Andy Sack’s Local Recommendations

I spoke last week with Judy’s Book CEO Andy Sack about the decision to shutter the site and his reflections on the entire experience. We had a free-ranging conversation that was very lively and illuminating. But since I was in my car during the call, I’m just going to reproduce the highest level bullets.

After making the point that local is fundamentally challenging Sack explained that he thinks it was a mistake for Judy’s Book to go national as soon as it did. He and his management team felt compelled do so, however, because of perceived competitive pressure from InsiderPages, which was launching nationally.

Sack added that if he had to do it over he’d:

  • Launch in a single market and gain critical mass before going national
  • Launch with a narrow content focus: one category or just a few rather than trying to be comprehensive immediately
  • Try to get into the “deal flow” (think travel or OpenTable) of local ad spending
  • Have a long time horizon and tempered expectations accordingly

Along the lines of the final bullet, we discussed the common venture capital desire to invest and “get out” in 3-5 years with a 5x to 10x return. Sack and I both concluded that this was unrealistic and indeed maybe fundamentally incompatible with what it takes to succeed in local.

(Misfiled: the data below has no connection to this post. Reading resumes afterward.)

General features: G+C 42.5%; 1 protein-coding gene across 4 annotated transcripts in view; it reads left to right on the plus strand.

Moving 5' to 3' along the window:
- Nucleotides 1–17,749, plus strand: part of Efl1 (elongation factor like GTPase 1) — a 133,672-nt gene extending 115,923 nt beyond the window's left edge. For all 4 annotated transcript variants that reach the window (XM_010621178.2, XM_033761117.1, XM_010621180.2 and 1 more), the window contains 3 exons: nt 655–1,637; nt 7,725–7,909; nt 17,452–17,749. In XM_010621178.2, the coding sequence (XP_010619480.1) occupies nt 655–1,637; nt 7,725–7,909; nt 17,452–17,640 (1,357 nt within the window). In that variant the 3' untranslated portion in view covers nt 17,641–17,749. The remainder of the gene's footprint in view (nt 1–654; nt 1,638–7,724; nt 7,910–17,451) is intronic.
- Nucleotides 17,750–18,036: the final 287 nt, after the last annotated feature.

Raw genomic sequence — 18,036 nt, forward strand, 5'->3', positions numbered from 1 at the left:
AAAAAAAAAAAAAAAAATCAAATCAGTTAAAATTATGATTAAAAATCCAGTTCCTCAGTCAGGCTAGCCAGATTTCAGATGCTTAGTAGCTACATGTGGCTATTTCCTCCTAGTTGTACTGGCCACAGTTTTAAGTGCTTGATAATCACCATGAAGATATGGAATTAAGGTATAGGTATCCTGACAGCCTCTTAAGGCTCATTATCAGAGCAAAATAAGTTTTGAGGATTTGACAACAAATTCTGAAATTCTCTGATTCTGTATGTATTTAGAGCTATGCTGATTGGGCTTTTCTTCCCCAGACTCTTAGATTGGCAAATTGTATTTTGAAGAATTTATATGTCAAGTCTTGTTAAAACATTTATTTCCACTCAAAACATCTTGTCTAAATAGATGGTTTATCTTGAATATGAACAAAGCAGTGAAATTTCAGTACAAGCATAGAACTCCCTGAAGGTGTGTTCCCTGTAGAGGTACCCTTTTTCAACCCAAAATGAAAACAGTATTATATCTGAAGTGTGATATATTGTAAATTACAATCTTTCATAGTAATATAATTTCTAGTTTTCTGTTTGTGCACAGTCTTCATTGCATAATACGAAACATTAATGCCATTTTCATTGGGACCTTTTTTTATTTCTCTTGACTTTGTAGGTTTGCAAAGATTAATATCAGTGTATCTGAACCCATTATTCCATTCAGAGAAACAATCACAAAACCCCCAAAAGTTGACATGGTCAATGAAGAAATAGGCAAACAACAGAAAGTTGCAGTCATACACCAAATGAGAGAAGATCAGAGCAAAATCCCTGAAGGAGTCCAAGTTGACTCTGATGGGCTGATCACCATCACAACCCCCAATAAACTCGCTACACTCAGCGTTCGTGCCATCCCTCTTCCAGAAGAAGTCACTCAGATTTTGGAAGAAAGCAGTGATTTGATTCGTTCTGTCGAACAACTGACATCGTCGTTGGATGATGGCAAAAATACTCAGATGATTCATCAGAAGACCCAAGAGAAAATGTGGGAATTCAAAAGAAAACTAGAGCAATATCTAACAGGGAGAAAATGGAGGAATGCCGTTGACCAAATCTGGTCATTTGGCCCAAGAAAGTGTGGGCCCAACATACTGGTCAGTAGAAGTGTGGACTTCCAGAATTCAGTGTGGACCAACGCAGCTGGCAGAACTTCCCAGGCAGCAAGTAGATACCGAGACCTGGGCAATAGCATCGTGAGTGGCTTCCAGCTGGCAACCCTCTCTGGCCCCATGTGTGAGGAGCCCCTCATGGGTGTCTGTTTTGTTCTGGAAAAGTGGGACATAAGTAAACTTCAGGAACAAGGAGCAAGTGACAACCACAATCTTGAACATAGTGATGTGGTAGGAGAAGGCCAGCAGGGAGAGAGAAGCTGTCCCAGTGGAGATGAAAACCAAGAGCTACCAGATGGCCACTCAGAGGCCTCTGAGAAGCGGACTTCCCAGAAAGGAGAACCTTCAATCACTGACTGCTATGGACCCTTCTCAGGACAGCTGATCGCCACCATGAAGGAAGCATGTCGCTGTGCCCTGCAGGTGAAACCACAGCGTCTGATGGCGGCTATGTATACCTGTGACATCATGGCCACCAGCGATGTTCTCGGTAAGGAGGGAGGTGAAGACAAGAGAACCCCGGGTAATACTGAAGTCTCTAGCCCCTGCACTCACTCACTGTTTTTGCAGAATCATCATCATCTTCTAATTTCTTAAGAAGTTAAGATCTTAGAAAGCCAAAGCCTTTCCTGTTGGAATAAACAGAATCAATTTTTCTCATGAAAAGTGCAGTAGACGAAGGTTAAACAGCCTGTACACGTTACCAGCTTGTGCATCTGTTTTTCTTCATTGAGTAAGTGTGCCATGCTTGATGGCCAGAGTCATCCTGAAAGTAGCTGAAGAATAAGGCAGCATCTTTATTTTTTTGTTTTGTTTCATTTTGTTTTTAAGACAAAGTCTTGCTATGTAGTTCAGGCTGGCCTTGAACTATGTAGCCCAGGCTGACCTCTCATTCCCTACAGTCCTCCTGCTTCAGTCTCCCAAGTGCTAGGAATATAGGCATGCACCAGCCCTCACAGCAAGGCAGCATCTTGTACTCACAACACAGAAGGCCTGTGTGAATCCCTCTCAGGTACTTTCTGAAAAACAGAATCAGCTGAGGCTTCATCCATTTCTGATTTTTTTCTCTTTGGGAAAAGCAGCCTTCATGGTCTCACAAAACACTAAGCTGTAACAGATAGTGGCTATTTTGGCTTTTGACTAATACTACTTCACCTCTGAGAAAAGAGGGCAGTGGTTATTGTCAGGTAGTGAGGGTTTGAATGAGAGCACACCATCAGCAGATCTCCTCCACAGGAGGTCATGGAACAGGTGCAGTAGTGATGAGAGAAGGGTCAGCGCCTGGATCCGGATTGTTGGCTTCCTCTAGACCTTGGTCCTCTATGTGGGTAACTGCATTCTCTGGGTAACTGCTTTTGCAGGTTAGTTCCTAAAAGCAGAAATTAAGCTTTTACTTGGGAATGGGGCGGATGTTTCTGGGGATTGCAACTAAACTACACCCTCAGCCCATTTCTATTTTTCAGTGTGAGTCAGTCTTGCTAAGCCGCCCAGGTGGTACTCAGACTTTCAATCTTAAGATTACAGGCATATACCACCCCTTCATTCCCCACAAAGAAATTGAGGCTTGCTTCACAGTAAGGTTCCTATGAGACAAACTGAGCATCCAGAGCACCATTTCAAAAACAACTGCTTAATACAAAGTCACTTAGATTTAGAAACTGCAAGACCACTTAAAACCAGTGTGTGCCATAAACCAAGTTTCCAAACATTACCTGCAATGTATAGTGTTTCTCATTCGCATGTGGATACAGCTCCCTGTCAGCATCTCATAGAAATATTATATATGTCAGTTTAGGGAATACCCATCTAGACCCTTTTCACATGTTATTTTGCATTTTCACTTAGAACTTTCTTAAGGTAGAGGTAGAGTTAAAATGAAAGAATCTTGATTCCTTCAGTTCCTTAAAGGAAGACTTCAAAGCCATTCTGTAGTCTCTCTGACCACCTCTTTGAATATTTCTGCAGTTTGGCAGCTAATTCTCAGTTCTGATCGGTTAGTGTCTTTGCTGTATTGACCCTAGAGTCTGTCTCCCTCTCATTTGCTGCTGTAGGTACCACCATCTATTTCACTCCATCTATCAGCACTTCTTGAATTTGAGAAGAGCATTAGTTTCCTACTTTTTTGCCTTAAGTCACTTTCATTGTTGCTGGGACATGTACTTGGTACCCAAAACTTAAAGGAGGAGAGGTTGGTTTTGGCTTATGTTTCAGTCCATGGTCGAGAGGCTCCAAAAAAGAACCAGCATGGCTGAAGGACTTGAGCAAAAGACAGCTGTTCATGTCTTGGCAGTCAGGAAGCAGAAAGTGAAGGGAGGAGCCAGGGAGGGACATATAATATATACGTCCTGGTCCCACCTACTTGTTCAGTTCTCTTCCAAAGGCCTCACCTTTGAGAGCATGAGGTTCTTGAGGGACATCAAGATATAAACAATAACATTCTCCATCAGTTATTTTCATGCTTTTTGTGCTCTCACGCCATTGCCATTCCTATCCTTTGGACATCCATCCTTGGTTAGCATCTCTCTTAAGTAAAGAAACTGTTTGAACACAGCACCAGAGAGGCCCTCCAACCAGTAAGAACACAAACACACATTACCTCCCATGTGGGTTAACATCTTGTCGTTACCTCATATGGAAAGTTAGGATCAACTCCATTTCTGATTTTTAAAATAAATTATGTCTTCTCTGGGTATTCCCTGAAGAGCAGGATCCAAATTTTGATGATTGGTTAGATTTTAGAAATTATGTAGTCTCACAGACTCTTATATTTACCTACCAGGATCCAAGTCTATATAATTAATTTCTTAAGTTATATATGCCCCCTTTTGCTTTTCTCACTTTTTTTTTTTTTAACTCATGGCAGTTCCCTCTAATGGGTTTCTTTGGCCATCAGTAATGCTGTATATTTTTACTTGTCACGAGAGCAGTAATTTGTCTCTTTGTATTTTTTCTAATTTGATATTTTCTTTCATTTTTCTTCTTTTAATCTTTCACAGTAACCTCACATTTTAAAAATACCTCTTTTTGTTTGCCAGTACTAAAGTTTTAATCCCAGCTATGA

Sack said that the revamped Judy’s Book, which became a deals and coupons site, didn’t really have a chance to prove itself but that his investors felt the best decision was to close the site down (a decision that Sack now supports). Similarly the InsiderPages board made the decision to sell that site to Citysearch/IAC. Backfence, for its part, was unable to raise another round after exhausting its funding.

There will be exceptions where local sites get traction early and pay off, accordingly, for their VC investors. However, these examples raise the question for entrepreneurs of whether VCs should be involved in local at all given what might be called their “impatience.”

Recall my joke/formulation about Craigslist, which Newmark recently agreed with:

If Craigslist had taken [VC] investor money in the beginning it probably wouldn’t be around today because it would have had to make different choices.

Sack told me that he was available (until his next gig) to help companies in the local space that were looking for the benefit of his experience and perspective. If you want to reach him you can do so through his blog.


3 Responses to “Andy Sack’s Local Recommendations”

  1. Local SEO Guide Says:

    Interesting. While competition can make everyone work a little harder and put out better products it also can have the opposite effect where everyone is chasing after what they perceive the other guy has or is about to have. Maybe all of us Local Search 2.0 guys should have agreed to carve up the country and stay out of each other’s way.

  2. Greg Sterling Says:

    It’s a challenging segment. And knowing how long to stay in a market or how many categories to develop is hard to figure out, especially when you’re in the middle of it. (As you know.)

  3. Hindsight for Judy’s Book at Ghost of Midnight Says:

    […] Sterling got more lessons learned by Andy Sack around Judy’s Book […]

Comments are closed.

%d bloggers like this: